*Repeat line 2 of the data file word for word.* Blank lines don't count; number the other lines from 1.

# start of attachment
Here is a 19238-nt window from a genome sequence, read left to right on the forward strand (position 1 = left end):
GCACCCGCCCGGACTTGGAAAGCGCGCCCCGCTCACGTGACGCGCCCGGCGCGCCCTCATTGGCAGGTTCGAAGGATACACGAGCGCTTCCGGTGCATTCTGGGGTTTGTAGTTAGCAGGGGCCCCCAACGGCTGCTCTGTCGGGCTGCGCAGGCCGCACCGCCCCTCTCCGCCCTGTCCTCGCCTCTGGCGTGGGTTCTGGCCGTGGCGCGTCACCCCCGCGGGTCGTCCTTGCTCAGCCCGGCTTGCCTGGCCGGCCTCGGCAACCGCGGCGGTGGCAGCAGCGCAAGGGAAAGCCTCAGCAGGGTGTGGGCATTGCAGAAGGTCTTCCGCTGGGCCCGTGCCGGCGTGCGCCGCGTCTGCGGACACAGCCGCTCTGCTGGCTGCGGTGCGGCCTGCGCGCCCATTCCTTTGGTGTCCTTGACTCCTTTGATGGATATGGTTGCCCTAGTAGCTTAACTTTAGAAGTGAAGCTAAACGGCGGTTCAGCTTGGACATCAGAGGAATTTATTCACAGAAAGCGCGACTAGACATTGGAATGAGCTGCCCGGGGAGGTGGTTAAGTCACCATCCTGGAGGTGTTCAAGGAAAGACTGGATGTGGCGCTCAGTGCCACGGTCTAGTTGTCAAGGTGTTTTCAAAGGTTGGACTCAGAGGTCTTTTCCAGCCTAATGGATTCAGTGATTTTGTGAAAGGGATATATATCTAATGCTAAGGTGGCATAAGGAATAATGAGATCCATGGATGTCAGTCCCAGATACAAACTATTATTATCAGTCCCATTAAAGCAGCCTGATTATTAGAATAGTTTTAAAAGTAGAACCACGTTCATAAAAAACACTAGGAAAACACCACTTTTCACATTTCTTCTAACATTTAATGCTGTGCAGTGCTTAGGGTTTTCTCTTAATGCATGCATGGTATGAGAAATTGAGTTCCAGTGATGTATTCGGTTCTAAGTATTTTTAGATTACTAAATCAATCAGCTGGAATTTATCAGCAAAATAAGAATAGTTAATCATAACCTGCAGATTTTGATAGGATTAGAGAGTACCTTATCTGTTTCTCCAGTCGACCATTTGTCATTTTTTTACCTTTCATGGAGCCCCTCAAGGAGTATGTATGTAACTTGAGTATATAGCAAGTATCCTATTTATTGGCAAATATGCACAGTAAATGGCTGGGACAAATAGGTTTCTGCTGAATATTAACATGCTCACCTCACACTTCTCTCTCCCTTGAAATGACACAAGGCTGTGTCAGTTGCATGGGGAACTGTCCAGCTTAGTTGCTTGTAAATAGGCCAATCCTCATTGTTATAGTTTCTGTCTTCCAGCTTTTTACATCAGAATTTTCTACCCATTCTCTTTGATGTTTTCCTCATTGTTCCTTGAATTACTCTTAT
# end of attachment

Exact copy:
GCACCCGCCCGGACTTGGAAAGCGCGCCCCGCTCACGTGACGCGCCCGGCGCGCCCTCATTGGCAGGTTCGAAGGATACACGAGCGCTTCCGGTGCATTCTGGGGTTTGTAGTTAGCAGGGGCCCCCAACGGCTGCTCTGTCGGGCTGCGCAGGCCGCACCGCCCCTCTCCGCCCTGTCCTCGCCTCTGGCGTGGGTTCTGGCCGTGGCGCGTCACCCCCGCGGGTCGTCCTTGCTCAGCCCGGCTTGCCTGGCCGGCCTCGGCAACCGCGGCGGTGGCAGCAGCGCAAGGGAAAGCCTCAGCAGGGTGTGGGCATTGCAGAAGGTCTTCCGCTGGGCCCGTGCCGGCGTGCGCCGCGTCTGCGGACACAGCCGCTCTGCTGGCTGCGGTGCGGCCTGCGCGCCCATTCCTTTGGTGTCCTTGACTCCTTTGATGGATATGGTTGCCCTAGTAGCTTAACTTTAGAAGTGAAGCTAAACGGCGGTTCAGCTTGGACATCAGAGGAATTTATTCACAGAAAGCGCGACTAGACATTGGAATGAGCTGCCCGGGGAGGTGGTTAAGTCACCATCCTGGAGGTGTTCAAGGAAAGACTGGATGTGGCGCTCAGTGCCACGGTCTAGTTGTCAAGGTGTTTTCAAAGGTTGGACTCAGAGGTCTTTTCCAGCCTAATGGATTCAGTGATTTTGTGAAAGGGATATATATCTAATGCTAAGGTGGCATAAGGAATAATGAGATCCATGGATGTCAGTCCCAGATACAAACTATTATTATCAGTCCCATTAAAGCAGCCTGATTATTAGAATAGTTTTAAAAGTAGAACCACGTTCATAAAAAACACTAGGAAAACACCACTTTTCACATTTCTTCTAACATTTAATGCTGTGCAGTGCTTAGGGTTTTCTCTTAATGCATGCATGGTATGAGAAATTGAGTTCCAGTGATGTATTCGGTTCTAAGTATTTTTAGATTACTAAATCAATCAGCTGGAATTTATCAGCAAAATAAGAATAGTTAATCATAACCTGCAGATTTTGATAGGATTAGAGAGTACCTTATCTGTTTCTCCAGTCGACCATTTGTCATTTTTTTACCTTTCATGGAGCCCCTCAAGGAGTATGTATGTAACTTGAGTATATAGCAAGTATCCTATTTATTGGCAAATATGCACAGTAAATGGCTGGGACAAATAGGTTTCTGCTGAATATTAACATGCTCACCTCACACTTCTCTCTCCCTTGAAATGACACAAGGCTGTGTCAGTTGCATGGGGAACTGTCCAGCTTAGTTGCTTGTAAATAGGCCAATCCTCATTGTTATAGTTTCTGTCTTCCAGCTTTTTACATCAGAATTTTCTACCCATTCTCTTTGATGTTTTCCTCATTGTTCCTTGAATTACTCTTAT